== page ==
Infarm raises $200M to accelerate vertical farm expansion
German-based urban farming company Infarm has raised $200 million in a Series D funding round, giving the organization a valuation of over $1 billion.
The investment included participation from existing and new investors, including the Qatar Investment Authority (QIA) - which will support the company's expansion to countries in the Middle East - Partners in Equity, Hanaco, Atomico, Lightrock, and Bonnier.
The additional capital will serve to expand the deployment of the company's vertical farms in the U.S., Canada, Japan and Europe, and to enter new markets in Asia-Pacific and the Middle East with both in-store farming units and Infarm Growing Centers.
In 2023, Infarm will open its first Growing Center in Qatar, where it will harvest tomatoes, strawberries and other fruiting crops besides herbs, salads and leafy greens.
Erez Galonska, co-founder and CEO of Infarm, said: "The current food system is broken. Vertical farming and the Infarm system provide a sustainable solution to feed a growing population in a way that's much better for the planet and is far more resilient and flexible in the face of climate uncertainty and supply chain disruption.
"Building a global farming network of our climate-resilient vertical farms is a core mission at Infarm, which is why we're excited to announce this latest funding round. This strategic investment will support our rapid global expansion and bolster our R&D so that we can grow more varieties of crops close to consumers across Europe, Asia, North America and the Middle East."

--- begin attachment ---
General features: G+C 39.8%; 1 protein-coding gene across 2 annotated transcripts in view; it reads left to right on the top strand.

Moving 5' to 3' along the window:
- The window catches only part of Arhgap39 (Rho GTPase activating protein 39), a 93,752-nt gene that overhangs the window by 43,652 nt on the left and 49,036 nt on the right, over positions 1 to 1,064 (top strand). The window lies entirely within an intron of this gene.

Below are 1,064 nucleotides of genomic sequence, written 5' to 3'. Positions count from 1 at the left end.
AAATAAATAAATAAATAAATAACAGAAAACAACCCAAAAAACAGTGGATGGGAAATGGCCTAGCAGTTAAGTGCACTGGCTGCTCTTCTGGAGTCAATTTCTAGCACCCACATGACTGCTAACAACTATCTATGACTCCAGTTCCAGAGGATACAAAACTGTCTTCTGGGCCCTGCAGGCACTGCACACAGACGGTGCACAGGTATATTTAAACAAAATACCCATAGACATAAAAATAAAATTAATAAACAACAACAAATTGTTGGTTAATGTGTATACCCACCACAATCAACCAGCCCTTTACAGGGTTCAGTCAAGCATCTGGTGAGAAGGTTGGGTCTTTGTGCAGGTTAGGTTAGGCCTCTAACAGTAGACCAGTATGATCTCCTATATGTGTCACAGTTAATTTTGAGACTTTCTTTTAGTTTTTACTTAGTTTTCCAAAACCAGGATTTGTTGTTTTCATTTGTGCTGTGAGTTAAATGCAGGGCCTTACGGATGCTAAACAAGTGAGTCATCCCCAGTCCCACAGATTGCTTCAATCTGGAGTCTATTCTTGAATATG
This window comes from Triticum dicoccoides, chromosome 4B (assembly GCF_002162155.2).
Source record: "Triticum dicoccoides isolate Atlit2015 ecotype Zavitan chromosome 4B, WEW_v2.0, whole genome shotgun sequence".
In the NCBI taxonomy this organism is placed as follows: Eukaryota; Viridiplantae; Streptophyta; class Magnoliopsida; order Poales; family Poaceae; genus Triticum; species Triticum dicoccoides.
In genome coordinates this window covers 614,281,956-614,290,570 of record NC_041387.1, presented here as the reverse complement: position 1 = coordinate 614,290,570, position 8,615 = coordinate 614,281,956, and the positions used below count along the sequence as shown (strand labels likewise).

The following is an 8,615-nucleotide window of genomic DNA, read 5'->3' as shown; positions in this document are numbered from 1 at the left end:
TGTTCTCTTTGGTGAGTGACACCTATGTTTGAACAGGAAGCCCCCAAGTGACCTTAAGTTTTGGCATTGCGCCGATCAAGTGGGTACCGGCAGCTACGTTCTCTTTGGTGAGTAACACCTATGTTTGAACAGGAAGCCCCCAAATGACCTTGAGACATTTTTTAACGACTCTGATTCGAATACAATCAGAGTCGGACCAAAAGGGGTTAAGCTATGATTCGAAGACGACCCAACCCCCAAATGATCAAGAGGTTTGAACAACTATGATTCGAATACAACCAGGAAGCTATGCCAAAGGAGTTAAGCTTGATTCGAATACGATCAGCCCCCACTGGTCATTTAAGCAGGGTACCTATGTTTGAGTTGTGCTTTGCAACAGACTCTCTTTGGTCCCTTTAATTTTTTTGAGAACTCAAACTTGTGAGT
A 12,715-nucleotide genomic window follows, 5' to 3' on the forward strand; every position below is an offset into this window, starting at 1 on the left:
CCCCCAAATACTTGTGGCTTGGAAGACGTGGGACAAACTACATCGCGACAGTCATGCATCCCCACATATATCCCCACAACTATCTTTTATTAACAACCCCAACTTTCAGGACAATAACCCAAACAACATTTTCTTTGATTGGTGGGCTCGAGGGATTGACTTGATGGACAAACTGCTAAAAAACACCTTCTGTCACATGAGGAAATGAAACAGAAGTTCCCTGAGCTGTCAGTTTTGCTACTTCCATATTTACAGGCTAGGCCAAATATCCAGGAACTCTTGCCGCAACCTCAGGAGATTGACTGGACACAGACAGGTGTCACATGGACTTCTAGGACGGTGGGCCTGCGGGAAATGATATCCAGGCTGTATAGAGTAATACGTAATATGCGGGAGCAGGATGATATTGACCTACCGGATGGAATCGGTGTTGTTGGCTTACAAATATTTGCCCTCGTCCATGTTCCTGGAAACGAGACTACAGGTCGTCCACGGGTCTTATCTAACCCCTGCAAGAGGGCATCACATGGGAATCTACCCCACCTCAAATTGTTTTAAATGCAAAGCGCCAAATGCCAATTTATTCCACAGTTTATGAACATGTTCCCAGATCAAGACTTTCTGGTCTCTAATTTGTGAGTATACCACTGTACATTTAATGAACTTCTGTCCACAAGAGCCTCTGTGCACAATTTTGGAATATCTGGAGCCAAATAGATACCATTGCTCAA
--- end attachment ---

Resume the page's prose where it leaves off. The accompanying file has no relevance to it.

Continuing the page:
Infarm Growing Centers are Infarm's flagship production units. The spaces connect multiple vertical farming modules, offering the equivalent of about 110,000 ft2 of growing capacity, with a distribution center that ensures quick delivery to supermarkets.
Infarm also builds smaller in-store farming units for grocery stores, making the shopping experience more dynamic for consumers. Both designs were developed to maintain superior freshness while consuming considerably fewer resources than soil-based agriculture.
In addition to the more than 75 different varieties of herbs, salads and leafy greens Infarm currently produces, the company is working to expand its portfolio with 40 new crops next year such as mushrooms, cherry tomatoes, peas and strawberries.
Infarm's cloud-connected farming network can be scaled rapidly and requires less upfront capital than its peers. The company's proprietary modular technology can be deployed in as little as six weeks to transform a space the size of a living room 430ft2 into an urban vertical farm that produces more than 500,000 plants per year - the equivalent of a football field-worth of crops.
This new farming model can be as much as 400 times more efficient than soil-based agriculture and uses no chemical pesticides. It requires 95% less land and uses 95% less water by recycling water and nutrients and using the evaporated water of the plants. Because crops are grown directly in cities, they also require 90% fewer food miles to get to consumers' plates.
Each farm is equipped with numerous lab-grade sensors that have collected more than 60 billion data points from its global farming network. The farms upload information to the company's cloud, the so-called "farm brain".
Infarm's crop science team analyses the data to continuously update the growing environment in each module and improve factors like yield, quality and nutritional value through the use of artificial intelligence and its patented technology.
In the last three years, through the analyses made possible by the "farm brain", the company reduced production costs by 80% and improved yield by more than 250%.